Some of our business partners may use cookies on our site (for example, advertisers). However, we have no access to or control over these cookies and we are not aware of any at present that do so.

Log Files

We use IP addresses to analyse trends, administer the site, track movement, and gather broad demographic information for aggregate use. IP addresses are not linked to personally identifiable information.

Links

This web site contains links to other sites. Please be aware that Mondaq (or its affiliate sites) are not responsible for the privacy practices of such other sites. We encourage our users to be aware when they leave our site and to read the privacy statements of these third party sites. This privacy statement applies solely to information collected by this Web site.

Surveys & Contests

From time-to-time our site requests information from users via surveys or contests. Participation in these surveys or contests is completely voluntary and the user therefore has a choice whether or not to disclose any information requested. Information requested may include contact information (such as name and delivery address), and demographic information (such as postcode, age level). Contact information will be used to notify the winners and award prizes. Survey information will be used for purposes of monitoring or improving the functionality of the site.

Mail-A-Friend

If a user elects to use our referral service for informing a friend about our site, we ask them for the friend’s name and email address. Mondaq stores this information and may contact the friend to invite them to register with Mondaq, but they will not be contacted more than once. The friend may contact Mondaq to request the removal of this information from our database.

Security

This website takes every reasonable precaution to protect our users’ information. When users submit sensitive information via the website, your information is protected using firewalls and other security technology. If you have any questions about the security at our website, you can send an email to webmaster@mondaq.com.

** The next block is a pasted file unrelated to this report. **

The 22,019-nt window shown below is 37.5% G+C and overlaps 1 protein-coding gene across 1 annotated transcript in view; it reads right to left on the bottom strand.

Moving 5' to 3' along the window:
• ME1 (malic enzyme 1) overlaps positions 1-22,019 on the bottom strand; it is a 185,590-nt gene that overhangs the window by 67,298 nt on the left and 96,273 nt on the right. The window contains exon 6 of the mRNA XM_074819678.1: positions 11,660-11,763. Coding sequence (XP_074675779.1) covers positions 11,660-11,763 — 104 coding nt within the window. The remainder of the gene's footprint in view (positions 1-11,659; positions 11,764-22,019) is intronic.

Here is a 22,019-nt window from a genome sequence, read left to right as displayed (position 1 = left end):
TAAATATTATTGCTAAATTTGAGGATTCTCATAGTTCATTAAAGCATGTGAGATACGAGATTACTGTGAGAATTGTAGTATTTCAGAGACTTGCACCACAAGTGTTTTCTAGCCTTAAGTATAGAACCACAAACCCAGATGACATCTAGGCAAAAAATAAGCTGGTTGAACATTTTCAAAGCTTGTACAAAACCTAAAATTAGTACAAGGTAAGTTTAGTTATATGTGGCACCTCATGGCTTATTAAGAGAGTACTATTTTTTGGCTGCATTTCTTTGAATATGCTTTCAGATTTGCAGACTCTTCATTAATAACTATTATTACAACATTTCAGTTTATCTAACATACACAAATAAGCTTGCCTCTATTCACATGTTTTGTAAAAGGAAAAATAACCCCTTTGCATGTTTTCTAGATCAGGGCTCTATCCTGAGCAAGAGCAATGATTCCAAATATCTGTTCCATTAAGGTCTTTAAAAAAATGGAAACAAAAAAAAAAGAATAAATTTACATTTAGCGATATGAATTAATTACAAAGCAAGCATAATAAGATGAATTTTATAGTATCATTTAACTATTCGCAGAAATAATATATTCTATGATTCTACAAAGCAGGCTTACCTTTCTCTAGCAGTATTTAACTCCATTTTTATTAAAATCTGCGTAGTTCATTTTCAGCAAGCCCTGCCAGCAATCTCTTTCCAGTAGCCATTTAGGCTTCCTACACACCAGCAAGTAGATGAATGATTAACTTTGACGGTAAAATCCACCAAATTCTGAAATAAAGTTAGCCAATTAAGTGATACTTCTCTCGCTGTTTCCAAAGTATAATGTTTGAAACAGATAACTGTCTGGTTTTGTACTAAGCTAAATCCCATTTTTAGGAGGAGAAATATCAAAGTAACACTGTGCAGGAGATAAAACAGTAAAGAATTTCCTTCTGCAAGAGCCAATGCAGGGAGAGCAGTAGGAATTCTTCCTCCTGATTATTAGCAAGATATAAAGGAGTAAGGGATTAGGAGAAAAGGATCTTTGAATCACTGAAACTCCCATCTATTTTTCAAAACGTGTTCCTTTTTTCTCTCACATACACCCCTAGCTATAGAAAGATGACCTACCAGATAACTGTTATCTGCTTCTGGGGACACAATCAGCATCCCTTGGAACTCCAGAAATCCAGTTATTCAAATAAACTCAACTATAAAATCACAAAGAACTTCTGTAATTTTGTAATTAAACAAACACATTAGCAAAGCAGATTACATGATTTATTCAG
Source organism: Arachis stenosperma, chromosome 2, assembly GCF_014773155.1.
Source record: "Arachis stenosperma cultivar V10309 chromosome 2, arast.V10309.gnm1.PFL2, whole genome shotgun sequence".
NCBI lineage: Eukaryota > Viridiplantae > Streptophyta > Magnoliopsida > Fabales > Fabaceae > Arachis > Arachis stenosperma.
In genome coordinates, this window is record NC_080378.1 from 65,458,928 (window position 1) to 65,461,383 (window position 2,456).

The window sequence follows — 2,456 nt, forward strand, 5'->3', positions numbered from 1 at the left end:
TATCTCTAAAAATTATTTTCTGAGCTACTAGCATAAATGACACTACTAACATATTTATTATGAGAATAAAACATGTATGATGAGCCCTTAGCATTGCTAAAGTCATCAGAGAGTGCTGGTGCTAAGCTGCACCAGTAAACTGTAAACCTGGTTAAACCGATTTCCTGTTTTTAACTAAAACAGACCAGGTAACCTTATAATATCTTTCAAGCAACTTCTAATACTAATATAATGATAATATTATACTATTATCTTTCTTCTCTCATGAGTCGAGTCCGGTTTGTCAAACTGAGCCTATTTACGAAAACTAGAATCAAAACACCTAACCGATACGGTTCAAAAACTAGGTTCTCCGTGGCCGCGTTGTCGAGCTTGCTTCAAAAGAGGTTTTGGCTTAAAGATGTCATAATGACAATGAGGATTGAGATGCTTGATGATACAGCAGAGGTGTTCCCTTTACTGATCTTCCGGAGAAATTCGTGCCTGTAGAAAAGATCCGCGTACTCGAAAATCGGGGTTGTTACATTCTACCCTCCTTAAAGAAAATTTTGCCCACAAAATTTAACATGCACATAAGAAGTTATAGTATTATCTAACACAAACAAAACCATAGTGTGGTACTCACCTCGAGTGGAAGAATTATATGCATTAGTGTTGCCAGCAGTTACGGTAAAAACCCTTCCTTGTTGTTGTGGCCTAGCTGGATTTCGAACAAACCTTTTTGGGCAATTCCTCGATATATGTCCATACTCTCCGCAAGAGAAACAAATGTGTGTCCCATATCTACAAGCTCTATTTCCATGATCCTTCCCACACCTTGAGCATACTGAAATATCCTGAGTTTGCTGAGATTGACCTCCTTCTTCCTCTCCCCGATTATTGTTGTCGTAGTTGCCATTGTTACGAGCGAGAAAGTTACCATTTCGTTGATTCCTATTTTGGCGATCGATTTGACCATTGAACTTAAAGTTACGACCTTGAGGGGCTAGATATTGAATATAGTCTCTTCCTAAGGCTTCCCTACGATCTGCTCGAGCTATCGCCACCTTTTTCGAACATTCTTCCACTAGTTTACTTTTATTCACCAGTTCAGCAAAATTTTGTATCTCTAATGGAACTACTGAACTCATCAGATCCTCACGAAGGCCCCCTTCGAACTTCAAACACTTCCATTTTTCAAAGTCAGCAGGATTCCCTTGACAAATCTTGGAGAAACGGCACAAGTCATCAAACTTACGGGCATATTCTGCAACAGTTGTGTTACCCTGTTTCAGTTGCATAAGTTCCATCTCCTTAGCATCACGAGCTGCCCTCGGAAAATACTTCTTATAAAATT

Correcting/Updating Personal Information

If a user’s personally identifiable information changes (such as postcode), or if a user no longer desires our service, we will endeavour to provide a way to correct, update or remove that user’s personal data provided to us. This can usually be done at the “Your Profile” page or by sending an email to EditorialAdvisor@mondaq.com.

Notification of Changes

If we decide to change our Terms & Conditions or Privacy Policy, we will post those changes on our site so our users are always aware of what information we collect, how we use it, and under what circumstances, if any, we disclose it. If at any point we decide to use personally identifiable information in a manner different from that stated at the time it was collected, we will notify users by way of an email. Users will have a choice as to whether or not we use their information in this different manner. We will use information in accordance with the privacy policy under which the information was collected.

How to contact Mondaq

You can contact us with comments or queries at enquiries@mondaq.com.

If for some reason you believe Mondaq Ltd. has not adhered to these principles, please notify us by e-mail at problems@mondaq.com and we will use commercially reasonable efforts to determine and correct the problem promptly.